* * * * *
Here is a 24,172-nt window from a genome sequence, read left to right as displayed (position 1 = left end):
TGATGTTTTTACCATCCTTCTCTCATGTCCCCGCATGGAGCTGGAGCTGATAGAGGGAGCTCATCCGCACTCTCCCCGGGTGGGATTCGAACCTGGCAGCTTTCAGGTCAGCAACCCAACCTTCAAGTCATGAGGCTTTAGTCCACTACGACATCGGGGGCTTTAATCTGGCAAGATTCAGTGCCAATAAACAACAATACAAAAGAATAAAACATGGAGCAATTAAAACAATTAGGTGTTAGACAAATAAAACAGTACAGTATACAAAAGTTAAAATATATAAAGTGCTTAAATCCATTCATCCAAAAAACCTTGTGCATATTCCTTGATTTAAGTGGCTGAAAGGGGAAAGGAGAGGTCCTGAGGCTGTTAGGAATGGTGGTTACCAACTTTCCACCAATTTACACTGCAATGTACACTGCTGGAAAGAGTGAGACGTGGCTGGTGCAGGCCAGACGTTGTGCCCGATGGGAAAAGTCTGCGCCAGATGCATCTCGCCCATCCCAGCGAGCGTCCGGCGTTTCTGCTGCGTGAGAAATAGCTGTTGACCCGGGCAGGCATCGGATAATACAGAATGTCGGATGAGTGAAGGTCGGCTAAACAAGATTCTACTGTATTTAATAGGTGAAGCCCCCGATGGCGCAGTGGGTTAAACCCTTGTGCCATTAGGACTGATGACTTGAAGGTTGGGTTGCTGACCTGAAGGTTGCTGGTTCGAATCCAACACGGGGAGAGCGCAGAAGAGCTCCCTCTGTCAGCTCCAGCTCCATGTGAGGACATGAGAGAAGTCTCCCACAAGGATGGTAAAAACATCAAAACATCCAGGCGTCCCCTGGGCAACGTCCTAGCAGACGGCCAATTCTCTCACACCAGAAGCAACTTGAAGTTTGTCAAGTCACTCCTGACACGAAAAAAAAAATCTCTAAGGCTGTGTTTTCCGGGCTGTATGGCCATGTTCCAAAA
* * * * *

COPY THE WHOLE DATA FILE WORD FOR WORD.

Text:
Here is a 24,172-nt window from a genome sequence, read left to right as displayed (position 1 = left end):
TGATGTTTTTACCATCCTTCTCTCATGTCCCCGCATGGAGCTGGAGCTGATAGAGGGAGCTCATCCGCACTCTCCCCGGGTGGGATTCGAACCTGGCAGCTTTCAGGTCAGCAACCCAACCTTCAAGTCATGAGGCTTTAGTCCACTACGACATCGGGGGCTTTAATCTGGCAAGATTCAGTGCCAATAAACAACAATACAAAAGAATAAAACATGGAGCAATTAAAACAATTAGGTGTTAGACAAATAAAACAGTACAGTATACAAAAGTTAAAATATATAAAGTGCTTAAATCCATTCATCCAAAAAACCTTGTGCATATTCCTTGATTTAAGTGGCTGAAAGGGGAAAGGAGAGGTCCTGAGGCTGTTAGGAATGGTGGTTACCAACTTTCCACCAATTTACACTGCAATGTACACTGCTGGAAAGAGTGAGACGTGGCTGGTGCAGGCCAGACGTTGTGCCCGATGGGAAAAGTCTGCGCCAGATGCATCTCGCCCATCCCAGCGAGCGTCCGGCGTTTCTGCTGCGTGAGAAATAGCTGTTGACCCGGGCAGGCATCGGATAATACAGAATGTCGGATGAGTGAAGGTCGGCTAAACAAGATTCTACTGTATTTAATAGGTGAAGCCCCCGATGGCGCAGTGGGTTAAACCCTTGTGCCATTAGGACTGATGACTTGAAGGTTGGGTTGCTGACCTGAAGGTTGCTGGTTCGAATCCAACACGGGGAGAGCGCAGAAGAGCTCCCTCTGTCAGCTCCAGCTCCATGTGAGGACATGAGAGAAGTCTCCCACAAGGATGGTAAAAACATCAAAACATCCAGGCGTCCCCTGGGCAACGTCCTAGCAGACGGCCAATTCTCTCACACCAGAAGCAACTTGAAGTTTGTCAAGTCACTCCTGACACGAAAAAAAAAATCTCTAAGGCTGTGTTTTCCGGGCTGTATGGCCATGTTCCAAAA